Thursday, 9 January 2014

Midlands Whisky Show IV

Whisky Show Review
The last Saturday in September has been the date for The Midlands Whisky Festival for the last three years running. Although we missed the very first one, we did attend our first Stourbridge show in September last year (Midlands Whisky II), and so I made the pilgrimage up to Stourbridge for Nickolls & Perks' excellent Whisky show, Midlands Whisky IV.  This year they added an additional date back in April, which I also visited and you can read about that here: Midlands Whisky III

Plans are already in place for Midlands Whisky V which falls a little earlier this year, Saturday 29th March. See the bottom of this post for contact details

I won't bore you with the journey details, nothing has changed, there is no direct route meaning taking a multitude of different trains to reach my destination, and having done it twice before now, is 'old hat' and in a strange sort of way almost pleasurable. I travelled alone again as Kat had a function to be at in the evening and wanted to be able to at least start the evening off sober. Unfortunately Kat also missed the last show too, so hopefully she will be able to travel up with me in April. The show has definitely improved in leaps and bounds and the quality of the Masterclasses are just superb.

I knew that whisky and twitter pal Adrian Barnett @mynameisgone had also travelled up for the show and arranged to meet him there and literally bumped into him as soon as I had walked into Stourbridge High Street after stepping off the train.

Both Adrian and I had VIP tickets which allowed us to enter the show at 10:45am, a full hour and a quarter earlier than the standard price tickets. The VIP tickets are limited to just 75 tickets and allows plenty of time to meet the brand ambassadors and talk whisky, one to one while sampling their wares.

Whisky Festival Review
Arran Amarone Cask Finish
Our first stop was to Bruichladdich where we tried a couple of their lighter flavoured drams starting with their Scottish Barley Classic Laddie which was followed by Islay Barley 2007, both bottled at 50% abv. While their peated drams were available, we decided to pass on these so early in the day, wanting to retain our palates for a little bit longer!

Arran Distillers were alongside Bruichladdich and whilst I had tasted their 10, 14 and 16 Year Old expressions I wanted to try their Amarone Cask Finish which was next on our agenda. I'd heard only good things about this expression from Arran and wasn't disappointed.

Wandering around the hall looking for something 'new' we spotted Teeling Irish Whiskey and stopped of to try both their small batch Rum Cask matured small batch Irish Whisky and their Poitin, made from malted barely and so effectively 'new make' spirit or moonshine. One of the other perks of having VIP tickets is that canapés are served during the first hour of the show.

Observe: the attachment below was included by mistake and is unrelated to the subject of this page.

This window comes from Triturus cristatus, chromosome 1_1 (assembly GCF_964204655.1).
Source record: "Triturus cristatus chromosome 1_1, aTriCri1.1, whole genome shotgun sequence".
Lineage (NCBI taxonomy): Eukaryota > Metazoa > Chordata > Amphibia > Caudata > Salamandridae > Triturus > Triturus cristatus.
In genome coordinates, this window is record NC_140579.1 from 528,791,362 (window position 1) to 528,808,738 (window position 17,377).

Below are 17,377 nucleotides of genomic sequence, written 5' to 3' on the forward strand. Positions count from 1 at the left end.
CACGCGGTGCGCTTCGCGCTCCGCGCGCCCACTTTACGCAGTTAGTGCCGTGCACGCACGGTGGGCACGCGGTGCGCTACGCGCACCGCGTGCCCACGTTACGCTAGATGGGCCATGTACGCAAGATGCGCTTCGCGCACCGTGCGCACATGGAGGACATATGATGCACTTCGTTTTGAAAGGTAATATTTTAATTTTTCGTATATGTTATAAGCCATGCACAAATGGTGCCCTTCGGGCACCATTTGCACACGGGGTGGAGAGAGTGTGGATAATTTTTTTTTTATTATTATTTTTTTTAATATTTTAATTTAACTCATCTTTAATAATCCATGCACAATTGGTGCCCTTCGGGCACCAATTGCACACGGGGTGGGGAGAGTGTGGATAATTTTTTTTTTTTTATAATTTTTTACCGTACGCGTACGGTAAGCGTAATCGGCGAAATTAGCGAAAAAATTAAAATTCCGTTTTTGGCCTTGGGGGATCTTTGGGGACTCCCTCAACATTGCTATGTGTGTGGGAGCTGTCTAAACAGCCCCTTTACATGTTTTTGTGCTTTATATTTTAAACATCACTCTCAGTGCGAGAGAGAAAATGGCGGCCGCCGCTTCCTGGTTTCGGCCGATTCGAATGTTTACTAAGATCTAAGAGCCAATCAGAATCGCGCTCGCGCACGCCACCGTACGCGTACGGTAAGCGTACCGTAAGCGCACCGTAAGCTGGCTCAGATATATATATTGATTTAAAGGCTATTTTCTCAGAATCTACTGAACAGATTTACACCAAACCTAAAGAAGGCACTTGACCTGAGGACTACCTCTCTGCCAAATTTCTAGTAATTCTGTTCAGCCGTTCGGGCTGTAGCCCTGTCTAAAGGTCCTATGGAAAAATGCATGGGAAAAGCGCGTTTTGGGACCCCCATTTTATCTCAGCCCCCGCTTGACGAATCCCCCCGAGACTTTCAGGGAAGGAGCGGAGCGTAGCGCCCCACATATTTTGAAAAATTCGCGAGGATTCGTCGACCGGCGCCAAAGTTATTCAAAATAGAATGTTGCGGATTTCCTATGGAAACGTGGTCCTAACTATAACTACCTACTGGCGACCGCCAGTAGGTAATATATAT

Spotting Alistair Mutch we stopped to catch up and to sample some Tomatin starting with The Antiquary 12 Year Old Blended Scotch, having tried their 21 Year Old at the 12 Blends event in April. This was followed with a large dram of the Tomatin 18 Year Old which never fails to please.
Whisky Festival Review
Alistair Mutch - always a pleasure to catch up with as well as tasty Tomatin Whisky to enjoy
Dalmore Masterclass
The VIP tickets include entrance to the first Masterclass which starts at midday, the same time the hall is opened up to the standard ticket holders. This years VIP Masterclass was a real coup with Dalmore brand ambassador David Robertson who had brought along four vintages from the prohibitively expensive Constellation Range.
Whisky Festival Review
The Dalmore Masterclass Drams, the Constellation Drams are across the back
We started with The Dalmore 18 Year Old which spends 14 years of its maturation in American oak ex-bourbon casks before being transferred to 30 year old Matusalem Sherry Casks from Gonzalez Byass.

The second of our 'warm up' drams was The Dalmore King Alexander III which is matured in a staggering six different types of wood in its make-up; ex-bourbon casks, Matusalem oloroso sherry wood, Madeira barrels, Marsala casks, port pipes and Cabernet Sauvignon wine barriques. Both of these Dalmores had been tasted previously at other whisky shows and both had featured in The Dalmore Tweet Tasting.

With these two drams 'under our belt' we were introduced to the Constellation Collection. The Dalmore Constellation Collection is a collection of twenty one single cask vintages from between 1964 and 1992
Whisky Festival ReviewWe started our journey with the 1978 Vintage cask No.1. A thirty three year old, distilled on the 6th November 1978. This spent the first 29 years of it's maturation in American white oak (ex-bourbon casks) and then in 2007 transferred to a Matusalem Sherry butt for a further four years. Bottled at 47.1% abv 778 bottles have been released at a incredible £6400 list price.